- 1st place Vehicle Performance: Edgewood Jr./Sr. High, Merritt Island (M-Jop III)
- 1st place Hydrogen Presentation: Edgewood Jr./Sr. High, Merritt Island (Racegirls)
- 1st place Vehicle Design: Olympia High, Orlando (Titan I Rocket)
- Overall 1st place: Edgewood Jr./Sr. High, Merritt Island (Racegirls)
- Overall 2nd place: Edgewood Jr./Sr. High, Merritt Island (M-Jop III)
- Overall 3rd place: Olympic High, Orlando (Titan I Rocket)
- 1st place Middle School Division: South Seminole Middle, Casselberry (The Amazing Squirt)
- 1st place High School Division: Olympia High, Orlando (S.T.E.M.S. – portable power station)
- 2nd place High School: Bayside High, Palm Bay (Solar Charged Electric Car)
- 3rd place High School: South Plantation High, Plantation (Preparation H – solar hydroponics)
- WOW! Award (most creative and artistic): Tie, South Seminole Middle, Casselberry (The Amazing Squirt) and Edgewood Jr./Sr. High, Merritt Island (Solar Powered Projection)
Bright House Solar Energy Cookoff
- Elementary 1st Best Design: Gardendale Elementary, Merritt Island
(Sky is the Limit)
- Elementary 2nd Best Design: St. Martha Catholic School, Sarasota
- Elementary 3rd Best Design: St. Martha Catholic School, Sarasota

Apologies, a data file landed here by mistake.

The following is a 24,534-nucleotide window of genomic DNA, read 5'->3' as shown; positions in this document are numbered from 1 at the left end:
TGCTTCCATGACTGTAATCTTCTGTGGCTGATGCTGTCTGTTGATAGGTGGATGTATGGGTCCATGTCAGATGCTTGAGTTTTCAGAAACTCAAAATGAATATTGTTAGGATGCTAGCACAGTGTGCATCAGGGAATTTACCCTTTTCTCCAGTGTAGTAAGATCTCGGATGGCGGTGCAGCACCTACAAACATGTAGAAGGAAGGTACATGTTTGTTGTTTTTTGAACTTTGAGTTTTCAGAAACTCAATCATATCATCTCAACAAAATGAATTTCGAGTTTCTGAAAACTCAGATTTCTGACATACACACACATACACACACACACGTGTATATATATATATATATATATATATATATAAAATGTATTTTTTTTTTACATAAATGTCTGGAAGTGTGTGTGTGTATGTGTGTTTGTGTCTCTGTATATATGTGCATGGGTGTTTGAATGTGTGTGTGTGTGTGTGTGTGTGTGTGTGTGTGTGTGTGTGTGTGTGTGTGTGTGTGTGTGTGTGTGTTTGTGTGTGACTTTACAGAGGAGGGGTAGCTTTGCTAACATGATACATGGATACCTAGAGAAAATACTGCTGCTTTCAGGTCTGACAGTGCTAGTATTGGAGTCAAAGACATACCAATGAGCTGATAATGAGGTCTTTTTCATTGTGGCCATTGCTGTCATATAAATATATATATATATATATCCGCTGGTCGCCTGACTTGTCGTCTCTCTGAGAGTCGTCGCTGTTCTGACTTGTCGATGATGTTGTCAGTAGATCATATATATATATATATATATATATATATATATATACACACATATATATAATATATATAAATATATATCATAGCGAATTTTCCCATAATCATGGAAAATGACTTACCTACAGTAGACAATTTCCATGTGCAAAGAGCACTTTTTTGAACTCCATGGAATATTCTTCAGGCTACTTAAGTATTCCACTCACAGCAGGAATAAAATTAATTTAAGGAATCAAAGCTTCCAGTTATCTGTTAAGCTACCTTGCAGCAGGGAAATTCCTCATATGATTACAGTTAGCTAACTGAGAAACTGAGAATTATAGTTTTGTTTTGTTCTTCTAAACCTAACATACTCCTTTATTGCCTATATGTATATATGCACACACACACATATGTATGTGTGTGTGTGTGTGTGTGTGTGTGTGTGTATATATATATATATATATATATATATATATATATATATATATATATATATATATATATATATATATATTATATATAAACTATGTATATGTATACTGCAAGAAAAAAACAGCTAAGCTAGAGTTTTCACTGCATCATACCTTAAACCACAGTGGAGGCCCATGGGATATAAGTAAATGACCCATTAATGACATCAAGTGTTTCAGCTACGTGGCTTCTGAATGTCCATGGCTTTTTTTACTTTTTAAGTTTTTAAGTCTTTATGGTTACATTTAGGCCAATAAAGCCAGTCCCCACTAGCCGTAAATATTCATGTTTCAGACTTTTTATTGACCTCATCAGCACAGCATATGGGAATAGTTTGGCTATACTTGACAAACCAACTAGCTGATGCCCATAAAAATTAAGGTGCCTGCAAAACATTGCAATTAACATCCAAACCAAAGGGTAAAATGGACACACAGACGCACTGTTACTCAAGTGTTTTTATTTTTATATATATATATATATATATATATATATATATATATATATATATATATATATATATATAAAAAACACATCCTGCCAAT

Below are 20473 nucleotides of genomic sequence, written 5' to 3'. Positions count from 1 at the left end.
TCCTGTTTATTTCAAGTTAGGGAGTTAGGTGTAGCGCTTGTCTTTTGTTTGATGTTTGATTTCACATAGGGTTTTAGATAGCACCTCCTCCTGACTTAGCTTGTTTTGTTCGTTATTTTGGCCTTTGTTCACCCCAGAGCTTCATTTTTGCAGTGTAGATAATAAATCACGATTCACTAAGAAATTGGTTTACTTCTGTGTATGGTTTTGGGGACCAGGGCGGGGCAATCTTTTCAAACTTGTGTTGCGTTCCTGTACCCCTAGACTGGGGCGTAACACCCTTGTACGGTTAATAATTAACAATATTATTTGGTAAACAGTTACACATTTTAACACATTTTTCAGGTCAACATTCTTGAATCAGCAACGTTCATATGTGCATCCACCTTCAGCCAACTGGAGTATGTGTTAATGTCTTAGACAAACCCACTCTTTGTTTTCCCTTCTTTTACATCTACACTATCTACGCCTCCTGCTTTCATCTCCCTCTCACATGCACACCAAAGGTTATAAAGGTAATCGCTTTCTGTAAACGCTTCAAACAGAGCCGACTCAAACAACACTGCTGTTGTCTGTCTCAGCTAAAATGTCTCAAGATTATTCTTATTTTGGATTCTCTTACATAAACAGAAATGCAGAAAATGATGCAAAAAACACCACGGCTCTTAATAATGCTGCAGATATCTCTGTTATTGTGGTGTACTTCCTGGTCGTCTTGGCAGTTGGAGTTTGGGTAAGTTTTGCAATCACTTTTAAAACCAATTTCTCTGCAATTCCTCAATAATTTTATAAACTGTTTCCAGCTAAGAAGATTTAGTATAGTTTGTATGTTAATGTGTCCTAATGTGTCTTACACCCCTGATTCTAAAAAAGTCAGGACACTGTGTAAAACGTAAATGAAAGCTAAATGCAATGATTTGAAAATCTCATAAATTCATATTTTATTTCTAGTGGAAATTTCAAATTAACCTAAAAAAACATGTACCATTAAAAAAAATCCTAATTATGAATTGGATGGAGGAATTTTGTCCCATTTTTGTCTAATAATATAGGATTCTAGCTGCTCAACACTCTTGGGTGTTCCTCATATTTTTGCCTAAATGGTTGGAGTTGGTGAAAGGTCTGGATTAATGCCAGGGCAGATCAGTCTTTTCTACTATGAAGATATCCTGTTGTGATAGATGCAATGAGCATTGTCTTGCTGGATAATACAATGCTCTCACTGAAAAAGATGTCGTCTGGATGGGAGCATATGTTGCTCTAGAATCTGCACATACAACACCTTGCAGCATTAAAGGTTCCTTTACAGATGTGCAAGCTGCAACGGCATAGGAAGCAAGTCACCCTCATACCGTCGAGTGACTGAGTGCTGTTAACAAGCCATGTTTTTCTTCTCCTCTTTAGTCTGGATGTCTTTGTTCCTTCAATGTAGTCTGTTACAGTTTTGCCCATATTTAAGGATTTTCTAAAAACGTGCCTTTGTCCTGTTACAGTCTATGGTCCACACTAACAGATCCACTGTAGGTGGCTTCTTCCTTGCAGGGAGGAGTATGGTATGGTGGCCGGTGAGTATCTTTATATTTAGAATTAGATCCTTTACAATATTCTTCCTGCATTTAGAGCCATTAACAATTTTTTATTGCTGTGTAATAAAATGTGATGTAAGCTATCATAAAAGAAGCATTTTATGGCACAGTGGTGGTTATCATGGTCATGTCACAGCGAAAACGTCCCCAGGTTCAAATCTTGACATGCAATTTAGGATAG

- Elementary 1st Solar Cooking: New School Preparatory, Orlando
- Elementary 2nd Solar Cooking: Gardendale Elementary, Merritt Island
(Sky is the Limit)
- Elementary 3rd Solar Cooking: Holy Trinity Episcopal Academy, Melbourne (Rocking Crazy Wolfs)
- Middle School 1st Best Design: South Seminole Middle, Casselberry
(The Spice is Right)
- Middle School 2nd Best Design: James Madison Middle, Titusville
- Middle School 3rd Best Design: James Madison Middle, Titusville
- Middle School 1st Solar Cooking: Stewart Middle Magnet, Tampa
- Middle School 2nd Solar Cooking: James Madison Middle, Titusville
- Middle School 3rd Solar Cooking: James Madison Middle, Titusville
For more information about this and other K-12 educational events, contact Susan Schleith at firstname.lastname@example.org or 321-638-1017.
Link to Florida Solar Energy Center’s photo gallery:
Link to FLORIDA TODAY story:
Link to FLORIDA TODAY photo gallery: http://www.floridatoday.com/apps/pbcs.dll/gallery?Site=A9&Date=20090509&Category=NEWS01&ArtN o=509026&Ref=PH&Params=Itemnr=1